I thought I saw a giant flat screen television set when I walked into the lab on this one Wednesday afternoon.
And after I had looked around and noticed that nobody else was there and there was nothing for me to clean in that place, I figured that since it was still pouring down rain outside, I might just sit down and watch some sports on ESPN.
But as soon as I had pressed the power button on what I thought was a giant remote control unit, this strange vortex showed up on the screen.
And when I say that it was strange, I mean that it looked like it came out of the classic Sixties sci-fi show.
In other words, I know that what I'm about to say might sound totally weird to you.
But I'm telling you right now and with God as my witness that I really was staring directly at our own real-life version of 'The Time Tunnel'.
Of course, I was about to make a call to one of the security guards and have them bring one of the scientists who were working on it to come back to the lab and give me some straight answers on that thing.
But just I was about to reach for the phone, a sudden bolt of lightning from that storm had struck the power grid and caused the vortex to start sucking everything including me right into it.
Of course, I was able to grab a firm hold of the control unit since it was bolted to the floor.
But no matter how hard I had tried to hold on, my hands had slipped off that unit and forced me to get sucked right into that time tunnel.
And while I was falling backwards into time and through the same image of a face of a clock running backwards over and over, the only thing that I had no choice but to do was scream my lungs out.
I guess that I had screamed so much that I was out like a light.
But as soon as I opened my eyes, I got back up and discovered that I had been placed on the campus of Kent State University but got no idea on what year.
That was before this fourteen-year-old girl had walked up, looked at me with concerned eyes and asked, "Are you okay, Mister? You seem to be lost."
"You could say that. Would you please tell me what year this is?", I asked the girl just before this guy had walked over and said, "Here you are, Mary Ann. We better get a move on. The other students are waiting for us on the Commons."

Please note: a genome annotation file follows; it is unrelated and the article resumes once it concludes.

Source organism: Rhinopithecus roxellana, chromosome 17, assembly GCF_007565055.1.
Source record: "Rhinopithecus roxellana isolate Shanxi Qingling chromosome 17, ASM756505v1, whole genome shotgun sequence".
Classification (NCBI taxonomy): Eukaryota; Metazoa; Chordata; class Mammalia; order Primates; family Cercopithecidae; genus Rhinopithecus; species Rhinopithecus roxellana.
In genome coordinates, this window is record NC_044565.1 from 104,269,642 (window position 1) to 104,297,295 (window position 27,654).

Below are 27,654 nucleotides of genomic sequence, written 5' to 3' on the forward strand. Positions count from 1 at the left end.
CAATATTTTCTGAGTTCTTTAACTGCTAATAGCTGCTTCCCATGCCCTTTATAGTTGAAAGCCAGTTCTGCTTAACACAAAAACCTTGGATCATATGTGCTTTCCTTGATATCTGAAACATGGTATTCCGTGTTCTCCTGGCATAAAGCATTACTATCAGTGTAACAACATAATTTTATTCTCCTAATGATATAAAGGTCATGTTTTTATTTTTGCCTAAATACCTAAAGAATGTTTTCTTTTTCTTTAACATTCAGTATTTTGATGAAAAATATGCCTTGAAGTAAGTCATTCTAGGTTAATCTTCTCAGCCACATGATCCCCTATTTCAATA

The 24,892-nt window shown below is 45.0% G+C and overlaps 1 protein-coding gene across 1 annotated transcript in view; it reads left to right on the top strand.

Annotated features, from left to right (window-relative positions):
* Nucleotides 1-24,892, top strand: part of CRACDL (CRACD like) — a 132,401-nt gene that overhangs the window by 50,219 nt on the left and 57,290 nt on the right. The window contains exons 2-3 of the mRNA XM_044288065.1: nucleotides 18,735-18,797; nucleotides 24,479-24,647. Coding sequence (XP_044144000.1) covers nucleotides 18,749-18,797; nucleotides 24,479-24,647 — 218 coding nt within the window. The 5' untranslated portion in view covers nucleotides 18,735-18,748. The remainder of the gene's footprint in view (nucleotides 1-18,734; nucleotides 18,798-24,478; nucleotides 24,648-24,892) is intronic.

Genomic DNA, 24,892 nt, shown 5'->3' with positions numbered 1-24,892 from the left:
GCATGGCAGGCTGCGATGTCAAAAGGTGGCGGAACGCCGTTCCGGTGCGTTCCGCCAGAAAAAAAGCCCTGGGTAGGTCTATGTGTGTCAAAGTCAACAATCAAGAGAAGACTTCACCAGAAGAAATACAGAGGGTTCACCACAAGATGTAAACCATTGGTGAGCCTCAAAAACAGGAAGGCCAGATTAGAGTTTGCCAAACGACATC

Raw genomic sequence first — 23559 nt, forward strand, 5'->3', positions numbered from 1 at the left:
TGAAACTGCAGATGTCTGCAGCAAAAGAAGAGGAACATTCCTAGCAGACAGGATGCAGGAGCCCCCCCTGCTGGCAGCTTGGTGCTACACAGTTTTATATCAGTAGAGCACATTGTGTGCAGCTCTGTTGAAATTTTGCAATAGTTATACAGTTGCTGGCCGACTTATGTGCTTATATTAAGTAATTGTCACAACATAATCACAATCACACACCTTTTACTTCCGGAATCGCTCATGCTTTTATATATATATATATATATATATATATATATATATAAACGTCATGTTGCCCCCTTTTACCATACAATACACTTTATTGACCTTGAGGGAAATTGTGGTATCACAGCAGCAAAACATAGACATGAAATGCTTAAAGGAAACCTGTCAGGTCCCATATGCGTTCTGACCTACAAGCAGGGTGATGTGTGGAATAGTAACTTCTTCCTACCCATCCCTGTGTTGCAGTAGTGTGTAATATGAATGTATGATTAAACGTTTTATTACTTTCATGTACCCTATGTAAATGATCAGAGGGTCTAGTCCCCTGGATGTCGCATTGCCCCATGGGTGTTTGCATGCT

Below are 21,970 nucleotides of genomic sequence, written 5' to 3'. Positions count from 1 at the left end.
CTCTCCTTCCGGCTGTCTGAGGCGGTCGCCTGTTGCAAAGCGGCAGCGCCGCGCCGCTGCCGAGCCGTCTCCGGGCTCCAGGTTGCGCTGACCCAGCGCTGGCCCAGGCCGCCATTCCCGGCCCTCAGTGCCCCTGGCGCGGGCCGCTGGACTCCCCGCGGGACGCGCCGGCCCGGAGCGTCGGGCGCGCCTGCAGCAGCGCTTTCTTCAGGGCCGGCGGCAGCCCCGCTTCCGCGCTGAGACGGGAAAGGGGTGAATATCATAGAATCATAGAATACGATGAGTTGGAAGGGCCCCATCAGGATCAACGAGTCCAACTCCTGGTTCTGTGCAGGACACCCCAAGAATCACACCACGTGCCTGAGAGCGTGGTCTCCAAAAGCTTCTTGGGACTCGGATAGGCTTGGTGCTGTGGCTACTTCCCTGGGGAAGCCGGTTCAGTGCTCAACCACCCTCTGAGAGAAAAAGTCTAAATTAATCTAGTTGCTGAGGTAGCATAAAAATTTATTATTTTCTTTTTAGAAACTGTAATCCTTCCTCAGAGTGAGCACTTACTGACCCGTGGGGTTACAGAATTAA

That was when it came to me.
I had arrived at Kent State University on Monday, May 4th, 1970.
The time and place of the Kent State shootings.
I had also realized that the girl that I was talking to really was a fourteen-year-old runaway whose name happens to be Mary Ann Vecchio and that at exactly 12:24 pm, those poor kids were soon going to get themselves shot dead by the Ohio Army National Guard and their M1 Garand rifles.
Of course, that meant that I had to get my butt over to that demonstration and do something to put a stop to it.
Well, I was able to get over to that protest in time to wave my arms and yell at the top of my lungs, "WAIT! DON'T SHOOT! THEY ARE JUST KIDS! THEY DON'T MEAN ANY HARM!"
But that was before something happened to cause the whole thing to go from bad to worse all over again.
I still don't whether it was one of the troopers who started it or not.
All I know at that moment is that a frightened Mary Ann Vecchio was in the line of fire.
That was when I grabbed her by the arm and pulled her to a place of complete safety.
But while we were waiting for the massacure to stop, that poor mixed-up kid had wanted to go back out there and find her two friends Sandra Scheuer and Alan Canfora.
That made me grab a firm hold of her arm and told her that it was way too dangerous to go back out there yet.
And when the shootings had finally stopped, both Mary Ann and I came out of our hiding place and discovered that those troopers had killed four and wounded nine of those poor unarmed kids.
That was Mary Ann had kneeled in anguish over the dead body of Jeffery Miller who was one of the four kids who were shot by the very same soldiers who were
suppossed to serve and protect this great country of ours.
And let me tell you right now that I was feeling so bad for poor Mary Ann that I forgot that a photojournalism student named John Filo had taken the one picture that would one day earn him the Pulitzer Prize.
I guess that Lady Luck was also with me on that day because as soon as poor Mary Ann had let go of my arm, that same force that had pulled me right into that vortex of time had pulled me right back to the present and forced me to explain myself to the whole group of scientists and military personnel who were staring at me with angry eyes.
That's all that I have to say for myself.
Actually, there is one more thing.
If you really are thinking on using that time gizmo for only scientific research, please try to remember that time itself is a fragile thing and should be handled with gentle care because you really do not want to know what the result would be if it's not.